Book Review: One of Us Is Lying

Book Review:  One of Us Is LyingOne of Us Is Lying by Karen M. McManus
three-half-stars
Published by Delacorte Press on May 30th 2017
Genres: Contemporary Fiction, Young Adult Fiction
Pages: 361
Source: Library
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Goodreads

MY REVIEW:

Karen McManus’ debut novel One of Us is Lying has been advertised as part Pretty Little Liars and part The Breakfast Club.  I’d say those comparisons are spot on, but I’d also add in a dash of Gossip Girl to give a more complete picture of what this book is about.

As the novel begins, it is immediately reminiscent of The Breakfast Club.  Five high school students who don’t typically hang out or know each other all that well end up in after school detention together.  There’s Addy, the beautiful homecoming princess-type; Cooper, the superstar athlete; Bronwyn, the Yale-bound goodie two shoes; Nate, a delinquent who is already on probation for dealing drugs; and finally there’s Simon, who is somewhat of an outcast but also the creator of a gossip app that all of their fellow students are obsessed with (Cue the Gossip Girl comparison). No one was sure how he did it, but Simon always managed to dig up the juiciest bits of gossip about his fellow classmates and made it his business to expose anyone and everyone.

Where the comparison to The Breakfast Club basically ends is that instead of this “Breakfast Club” ending up with these seemingly different students bonding and becoming friends, this detention ends up in death.  Something happens and Simon dies in the classroom.  At first it appears to be a tragic accident, but once the police start investigating, it becomes clear that Simon’s death was not an accident.  An as yet-unpublished draft for his gossip app indicates that Simon was about to post some seriously juicy gossip about Addy, Bronwyn, Nate, and Cooper, which bumps them up to the top of the list of prime suspects.  The central question at this point becomes: How far will someone go to protect their secret? Murder?  (And cue up the Pretty Little Liars comparison).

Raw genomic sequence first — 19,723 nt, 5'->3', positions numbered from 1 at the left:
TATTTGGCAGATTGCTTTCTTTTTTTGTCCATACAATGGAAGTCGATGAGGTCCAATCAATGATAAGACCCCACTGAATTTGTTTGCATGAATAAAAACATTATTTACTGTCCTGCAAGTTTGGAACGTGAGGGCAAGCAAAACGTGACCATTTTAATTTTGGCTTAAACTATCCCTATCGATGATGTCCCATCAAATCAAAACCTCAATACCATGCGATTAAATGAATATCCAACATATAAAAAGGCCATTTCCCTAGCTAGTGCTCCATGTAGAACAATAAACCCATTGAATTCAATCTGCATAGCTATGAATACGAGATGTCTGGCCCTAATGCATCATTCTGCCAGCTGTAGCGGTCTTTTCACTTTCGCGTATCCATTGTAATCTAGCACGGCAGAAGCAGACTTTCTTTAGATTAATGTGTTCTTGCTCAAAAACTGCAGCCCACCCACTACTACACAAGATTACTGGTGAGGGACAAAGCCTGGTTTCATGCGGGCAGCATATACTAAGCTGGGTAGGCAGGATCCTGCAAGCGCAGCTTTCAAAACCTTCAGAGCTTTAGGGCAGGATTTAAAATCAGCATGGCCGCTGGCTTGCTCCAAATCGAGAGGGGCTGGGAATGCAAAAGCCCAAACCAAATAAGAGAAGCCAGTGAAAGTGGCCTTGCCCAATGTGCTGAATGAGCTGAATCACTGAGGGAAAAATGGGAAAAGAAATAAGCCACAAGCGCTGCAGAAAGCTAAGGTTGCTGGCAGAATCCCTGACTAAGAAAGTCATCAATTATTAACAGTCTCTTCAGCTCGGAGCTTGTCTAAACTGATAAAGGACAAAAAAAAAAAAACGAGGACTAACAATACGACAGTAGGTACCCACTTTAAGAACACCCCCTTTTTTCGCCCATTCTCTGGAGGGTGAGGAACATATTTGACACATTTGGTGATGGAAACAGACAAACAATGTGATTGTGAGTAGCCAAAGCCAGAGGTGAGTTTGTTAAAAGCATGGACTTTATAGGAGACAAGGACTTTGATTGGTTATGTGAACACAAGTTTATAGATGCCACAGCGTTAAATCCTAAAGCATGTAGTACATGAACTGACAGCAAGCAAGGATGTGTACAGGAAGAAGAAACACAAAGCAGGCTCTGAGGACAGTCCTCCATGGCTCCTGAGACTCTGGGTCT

LIKES

Okay, so I have to admit that both Gossip Girl and Pretty Little Liars are guilty pleasure shows for me.  I binge watched both of them and am disappointed that both series have ended. So when I heard about this book, I knew I just had to read it.  I love a good thriller/mystery anyway, but this just sounded perfect for me.

I think what I enjoyed the most about the novel was exactly what I loved about those two shows – the thrilling pace,  the endless twists and turns, and  never knowing from one moment to the next who’s going to be on the hot seat. What do I mean?  Well, let’s just say there’s someone out there behind the scenes who is pulling the strings of the investigation and making each one of the main suspects look guilty as hell. Everyone’s heads are spinning, including mine, trying to figure out if one of the four students who were in detention are actually guilty or if they are just pawns in a sick game and the real murderer is still out there somewhere.  I was already thoroughly engrossed in the story as soon as it was revealed that Simon was dead, but the added tension of someone possibly trying to frame these kids for murder made it so I literally could not put this book down until I knew the truth about what had happened.